The State of Maine would very much wish to continue to provide funding to secular private schools that serve districts that don’t have public schools. They would also very much wish to continue to not allow parents to choose faith based schools as an option, and thus allow those schools to receive funding as well.
Perhaps 5 years ago, and certainly past that, the whole myth of ‘secular’ being somehow the neutral, non-partisan approach to schooling our schools, but now, especially as we see the rapid deployment of the fruit of secularism, moral supremacist authoritarianism that violates that sacredness and sovereignty of the individual, we see the religious in the secular, the ideological that goes beyond our shared, limited ideology, a Constitutional Bill of Rights frame of understanding.
If the State of Main wishes to continue to fund its secular private schools, it will also have to fund the faith-based one, or shut the whole program down, or simply give the money to the families and let them decide for themselves, but such freedom of families to raise children as they choose would fundamentally undermine the authoritarian centralized structures the State of Maine would most assuredly wish to perpetuate.
If a state pays for a student’s secular education, must it also pay for students’ religious education? That’s the question presented in Carson v. Makin, a case currently being argued at the Supreme Court.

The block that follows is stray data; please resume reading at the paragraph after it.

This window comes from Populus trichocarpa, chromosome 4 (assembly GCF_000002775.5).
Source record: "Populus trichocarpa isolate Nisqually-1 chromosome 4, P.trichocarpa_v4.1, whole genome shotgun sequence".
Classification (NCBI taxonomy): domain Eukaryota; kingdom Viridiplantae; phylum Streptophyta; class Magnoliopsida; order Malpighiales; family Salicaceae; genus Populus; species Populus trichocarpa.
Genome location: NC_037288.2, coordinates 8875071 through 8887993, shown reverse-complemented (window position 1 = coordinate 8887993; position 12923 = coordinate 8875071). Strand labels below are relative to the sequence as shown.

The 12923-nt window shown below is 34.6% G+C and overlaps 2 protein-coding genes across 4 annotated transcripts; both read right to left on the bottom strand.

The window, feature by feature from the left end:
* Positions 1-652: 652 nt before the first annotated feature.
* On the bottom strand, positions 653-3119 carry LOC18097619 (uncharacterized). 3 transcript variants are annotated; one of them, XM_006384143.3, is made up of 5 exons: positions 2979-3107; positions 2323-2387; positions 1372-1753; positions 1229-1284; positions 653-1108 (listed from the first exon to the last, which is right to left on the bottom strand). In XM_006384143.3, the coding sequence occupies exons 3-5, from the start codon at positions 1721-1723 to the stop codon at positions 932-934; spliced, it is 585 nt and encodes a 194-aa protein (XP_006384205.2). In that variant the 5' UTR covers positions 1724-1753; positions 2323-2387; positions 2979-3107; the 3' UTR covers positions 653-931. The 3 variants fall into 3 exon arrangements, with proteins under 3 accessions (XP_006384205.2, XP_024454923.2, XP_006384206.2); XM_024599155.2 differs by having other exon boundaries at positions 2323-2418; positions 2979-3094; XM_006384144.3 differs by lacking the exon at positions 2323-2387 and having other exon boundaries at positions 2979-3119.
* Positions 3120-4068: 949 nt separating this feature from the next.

Maine, with a large area and small student population, pays for students to attend private, secular schools in districts that don’t have a public high school. Now, some religious schools are demanding taxpayer dollars for their students regardless of the provision in Maine’s constitution that prohibits public funding for religious education.
Both sides recognize the fundamental legal principle that government must be “neutral” (Thomas Jefferson used the term “impartial”) vis-à-vis different religions or between religion and no religion. The question is how to apply that principle.
Maine argues that it is willing to pay for any schools offering the same education available in public schools, a secular education with a proscribed curriculum. The state is “neutral” in who it pays for such a secular education, but it is not required to expand purchases with tax dollars to an essentially different product, a religious education.
After all, if any “education” qualifies, a student could argue that the state should pay for her sports car, something that provides an education of sorts. Or that he should be paid to learn exotic dancing or massage. If a state, in the name of neutrality, must expand its purchases beyond a specified secular education to include religious education, does that mean it must provide other forms of “education”? And will the court’s conservatives, who demand deference to states when convenient, ignore Maine’s interest in its constitutional requirement prohibiting funding of religion?
But there is a second, arguably even more important issue behind this case: If a law is found to be neutral, does that insulate it from challenge under the First Amendment?
Maine laws, for example, prohibit schools that receive public…